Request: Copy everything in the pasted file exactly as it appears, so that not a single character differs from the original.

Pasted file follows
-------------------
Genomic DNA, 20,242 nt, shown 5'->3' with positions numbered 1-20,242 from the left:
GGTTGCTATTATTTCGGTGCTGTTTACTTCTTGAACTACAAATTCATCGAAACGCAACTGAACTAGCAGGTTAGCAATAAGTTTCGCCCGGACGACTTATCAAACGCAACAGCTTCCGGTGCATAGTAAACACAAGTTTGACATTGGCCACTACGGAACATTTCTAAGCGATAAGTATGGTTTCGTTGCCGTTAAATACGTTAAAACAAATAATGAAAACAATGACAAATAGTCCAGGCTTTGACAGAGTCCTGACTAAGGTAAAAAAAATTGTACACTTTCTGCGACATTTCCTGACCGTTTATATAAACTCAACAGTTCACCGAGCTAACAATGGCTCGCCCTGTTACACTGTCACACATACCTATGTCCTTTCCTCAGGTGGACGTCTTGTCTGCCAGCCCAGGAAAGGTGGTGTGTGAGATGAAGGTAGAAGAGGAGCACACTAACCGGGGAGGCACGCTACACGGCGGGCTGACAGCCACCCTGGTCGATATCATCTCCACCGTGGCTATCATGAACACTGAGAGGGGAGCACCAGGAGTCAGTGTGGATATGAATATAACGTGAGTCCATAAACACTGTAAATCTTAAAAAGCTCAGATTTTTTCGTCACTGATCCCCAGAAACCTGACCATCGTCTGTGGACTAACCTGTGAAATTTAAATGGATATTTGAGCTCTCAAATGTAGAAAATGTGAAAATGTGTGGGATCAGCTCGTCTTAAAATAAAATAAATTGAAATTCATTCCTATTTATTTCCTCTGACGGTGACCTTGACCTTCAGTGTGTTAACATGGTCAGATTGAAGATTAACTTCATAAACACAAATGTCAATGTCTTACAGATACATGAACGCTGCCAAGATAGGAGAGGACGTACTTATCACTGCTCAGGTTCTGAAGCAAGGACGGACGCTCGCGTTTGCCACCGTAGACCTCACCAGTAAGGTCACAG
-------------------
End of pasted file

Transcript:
Genomic DNA, 20,242 nt, shown 5'->3' with positions numbered 1-20,242 from the left:
GGTTGCTATTATTTCGGTGCTGTTTACTTCTTGAACTACAAATTCATCGAAACGCAACTGAACTAGCAGGTTAGCAATAAGTTTCGCCCGGACGACTTATCAAACGCAACAGCTTCCGGTGCATAGTAAACACAAGTTTGACATTGGCCACTACGGAACATTTCTAAGCGATAAGTATGGTTTCGTTGCCGTTAAATACGTTAAAACAAATAATGAAAACAATGACAAATAGTCCAGGCTTTGACAGAGTCCTGACTAAGGTAAAAAAAATTGTACACTTTCTGCGACATTTCCTGACCGTTTATATAAACTCAACAGTTCACCGAGCTAACAATGGCTCGCCCTGTTACACTGTCACACATACCTATGTCCTTTCCTCAGGTGGACGTCTTGTCTGCCAGCCCAGGAAAGGTGGTGTGTGAGATGAAGGTAGAAGAGGAGCACACTAACCGGGGAGGCACGCTACACGGCGGGCTGACAGCCACCCTGGTCGATATCATCTCCACCGTGGCTATCATGAACACTGAGAGGGGAGCACCAGGAGTCAGTGTGGATATGAATATAACGTGAGTCCATAAACACTGTAAATCTTAAAAAGCTCAGATTTTTTCGTCACTGATCCCCAGAAACCTGACCATCGTCTGTGGACTAACCTGTGAAATTTAAATGGATATTTGAGCTCTCAAATGTAGAAAATGTGAAAATGTGTGGGATCAGCTCGTCTTAAAATAAAATAAATTGAAATTCATTCCTATTTATTTCCTCTGACGGTGACCTTGACCTTCAGTGTGTTAACATGGTCAGATTGAAGATTAACTTCATAAACACAAATGTCAATGTCTTACAGATACATGAACGCTGCCAAGATAGGAGAGGACGTACTTATCACTGCTCAGGTTCTGAAGCAAGGACGGACGCTCGCGTTTGCCACCGTAGACCTCACCAGTAAGGTCACAG